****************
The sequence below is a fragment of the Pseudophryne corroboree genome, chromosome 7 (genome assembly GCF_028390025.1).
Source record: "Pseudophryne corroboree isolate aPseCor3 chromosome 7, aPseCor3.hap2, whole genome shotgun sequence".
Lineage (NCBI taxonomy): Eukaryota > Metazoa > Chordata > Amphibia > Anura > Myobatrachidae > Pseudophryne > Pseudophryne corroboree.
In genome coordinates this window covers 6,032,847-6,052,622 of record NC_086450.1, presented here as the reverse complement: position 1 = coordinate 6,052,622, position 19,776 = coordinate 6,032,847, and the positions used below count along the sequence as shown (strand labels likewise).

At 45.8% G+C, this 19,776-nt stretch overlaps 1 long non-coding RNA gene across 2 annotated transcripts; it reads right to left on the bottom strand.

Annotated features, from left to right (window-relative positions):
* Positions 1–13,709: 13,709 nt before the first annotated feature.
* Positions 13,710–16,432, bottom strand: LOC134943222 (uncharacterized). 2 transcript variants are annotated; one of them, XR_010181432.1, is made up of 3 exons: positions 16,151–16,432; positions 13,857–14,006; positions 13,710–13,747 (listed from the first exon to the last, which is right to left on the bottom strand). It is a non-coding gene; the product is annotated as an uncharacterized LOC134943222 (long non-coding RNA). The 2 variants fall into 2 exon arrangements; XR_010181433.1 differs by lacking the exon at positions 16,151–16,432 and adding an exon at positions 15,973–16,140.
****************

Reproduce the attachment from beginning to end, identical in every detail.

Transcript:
The sequence below is a fragment of the Pseudophryne corroboree genome, chromosome 7 (genome assembly GCF_028390025.1).
Source record: "Pseudophryne corroboree isolate aPseCor3 chromosome 7, aPseCor3.hap2, whole genome shotgun sequence".
Lineage (NCBI taxonomy): Eukaryota > Metazoa > Chordata > Amphibia > Anura > Myobatrachidae > Pseudophryne > Pseudophryne corroboree.
In genome coordinates this window covers 6,032,847-6,052,622 of record NC_086450.1, presented here as the reverse complement: position 1 = coordinate 6,052,622, position 19,776 = coordinate 6,032,847, and the positions used below count along the sequence as shown (strand labels likewise).

At 45.8% G+C, this 19,776-nt stretch overlaps 1 long non-coding RNA gene across 2 annotated transcripts; it reads right to left on the bottom strand.

Annotated features, from left to right (window-relative positions):
* Positions 1–13,709: 13,709 nt before the first annotated feature.
* Positions 13,710–16,432, bottom strand: LOC134943222 (uncharacterized). 2 transcript variants are annotated; one of them, XR_010181432.1, is made up of 3 exons: positions 16,151–16,432; positions 13,857–14,006; positions 13,710–13,747 (listed from the first exon to the last, which is right to left on the bottom strand). It is a non-coding gene; the product is annotated as an uncharacterized LOC134943222 (long non-coding RNA). The 2 variants fall into 2 exon arrangements; XR_010181433.1 differs by lacking the exon at positions 16,151–16,432 and adding an exon at positions 15,973–16,140.